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Amazon Assistant aa.hta “Virus”


Amazon Assistant aa.hta “Virus”Amazon Assistant aa.hta “Virus”Amazon Assistant aa.hta “Virus”

This page aims to help you remove Amazon Assistant aa.hta “Virus” pretender. Our removal instructions work for Chrome, Firefox and Internet Explorer, as well as every version of Windows.

If you like to use Amazon for your online purchases and rely on them for the best deals and most convenient shopping experience, then you’ve likely heard of Amazon Assistant. It’s a browser extension provided by Amazon, which basically acts like your personal assistant. It can help you compare prices, be aware of the latest offers and deals on the site and even keep track of your current orders. There are a bunch of useful features that this tool can supply you with and most users are happy to work with it. However, where there’s a useful program or add-on, there’s usually a fake lurking somewhere nearby, imitating it. Just like most edible mushrooms tend to have a poisonous lookalike, Amazon Assistant has its evil doppelganger in the form of a program called Amazon Assistant aa.hta “Virus” pretender. This is not the helpful and friendly browser extension provided by Amazon and therefore, you’d be better off removing it as soon as you’re done reading this article. We’ve provided a removal guide here specifically for that purpose.

What does the Amazon Assistant aa.hta “Virus” pretender do really?

Amazon Assistant aa.hta acts as a browser hijacker and tends to change the homepage and default search engine of your Chrome, Firefox, Edge, Explorer or other popular browser. Furthermore, it also tends to initiate frequent page redirects to various sponsored pages, which can be pretty annoying and really start interfering with your regular browsing. However, users also tend to jump to the conclusion that they’ve been infected with a virus. That’s not entirely accurate. Moreover, browser hijackers like Amazon Assistant aa.hta aren’t viruses at all and possess no actual harmful traits that could damage your system. For example, they are incapable of corrupting your files, encrypting or otherwise altering them like Trojans and ransomware can do, for example. Nevertheless, there are still several aspects of programs like this, which may not make them all that desirable to keep on your system.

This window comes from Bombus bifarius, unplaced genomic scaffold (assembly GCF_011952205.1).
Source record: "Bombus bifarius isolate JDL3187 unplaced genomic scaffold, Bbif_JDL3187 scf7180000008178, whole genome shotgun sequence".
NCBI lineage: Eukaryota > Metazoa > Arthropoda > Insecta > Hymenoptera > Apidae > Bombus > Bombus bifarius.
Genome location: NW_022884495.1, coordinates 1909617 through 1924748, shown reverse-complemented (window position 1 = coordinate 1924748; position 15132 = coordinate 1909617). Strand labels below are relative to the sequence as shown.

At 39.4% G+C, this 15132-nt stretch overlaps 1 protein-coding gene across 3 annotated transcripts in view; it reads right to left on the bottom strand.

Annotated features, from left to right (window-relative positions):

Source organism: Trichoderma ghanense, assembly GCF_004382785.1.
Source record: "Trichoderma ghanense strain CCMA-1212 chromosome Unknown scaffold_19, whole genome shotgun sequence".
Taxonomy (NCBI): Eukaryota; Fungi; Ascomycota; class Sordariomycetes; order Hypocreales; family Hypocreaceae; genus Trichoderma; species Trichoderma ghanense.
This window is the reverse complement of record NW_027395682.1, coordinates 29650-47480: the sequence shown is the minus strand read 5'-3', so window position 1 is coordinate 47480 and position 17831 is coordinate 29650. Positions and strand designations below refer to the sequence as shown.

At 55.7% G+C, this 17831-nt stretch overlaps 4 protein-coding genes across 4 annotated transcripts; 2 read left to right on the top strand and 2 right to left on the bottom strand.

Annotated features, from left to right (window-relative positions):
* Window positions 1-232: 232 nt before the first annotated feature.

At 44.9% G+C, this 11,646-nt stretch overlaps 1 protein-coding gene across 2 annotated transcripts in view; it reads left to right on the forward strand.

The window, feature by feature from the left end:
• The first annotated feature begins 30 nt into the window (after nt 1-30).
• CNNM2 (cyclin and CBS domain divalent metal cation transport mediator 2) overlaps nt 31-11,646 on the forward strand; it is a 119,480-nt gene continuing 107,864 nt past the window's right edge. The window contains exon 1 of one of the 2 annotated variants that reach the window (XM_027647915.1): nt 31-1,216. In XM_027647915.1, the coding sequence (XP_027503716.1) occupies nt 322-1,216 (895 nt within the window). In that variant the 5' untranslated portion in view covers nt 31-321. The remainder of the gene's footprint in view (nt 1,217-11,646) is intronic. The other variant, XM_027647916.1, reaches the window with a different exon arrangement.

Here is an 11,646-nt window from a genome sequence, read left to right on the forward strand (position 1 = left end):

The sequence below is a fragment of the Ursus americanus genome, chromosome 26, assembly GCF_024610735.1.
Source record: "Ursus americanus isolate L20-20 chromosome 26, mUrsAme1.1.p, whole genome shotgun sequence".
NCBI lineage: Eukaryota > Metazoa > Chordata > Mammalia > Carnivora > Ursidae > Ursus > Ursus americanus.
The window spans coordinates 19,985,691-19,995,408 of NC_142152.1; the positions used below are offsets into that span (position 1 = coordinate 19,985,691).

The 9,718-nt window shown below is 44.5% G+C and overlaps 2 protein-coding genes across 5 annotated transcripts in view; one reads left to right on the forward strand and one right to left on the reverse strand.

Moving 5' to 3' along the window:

For one, browser hijackers are known for their ability to administer certain changes to your system’s Registry keys. Such alterations could potentially make your PC more vulnerable to external threats such as viruses and other malware. And that’s certainly not the kind of exposure you would like to have, you can trust us on that. Another thing is that programs likes this also often tend to display fake warnings and popup notifications informing you of outdated software, detected threats and other such things. On some occasions, clicking on a notification like this or following its link may land you on a malicious or shady website that may also infect you with something undesirable to say the least. Then last but not least, programs like Amazon Assistant aa.hta are also often designed to look through your browsing history and extract certain information from it that can later be used for marketing purposes. It can then be sold to third party marketing companies, for example, for additional profit. Alternatively, the developers may use it for their own advertising purposes.

How these programs get distributed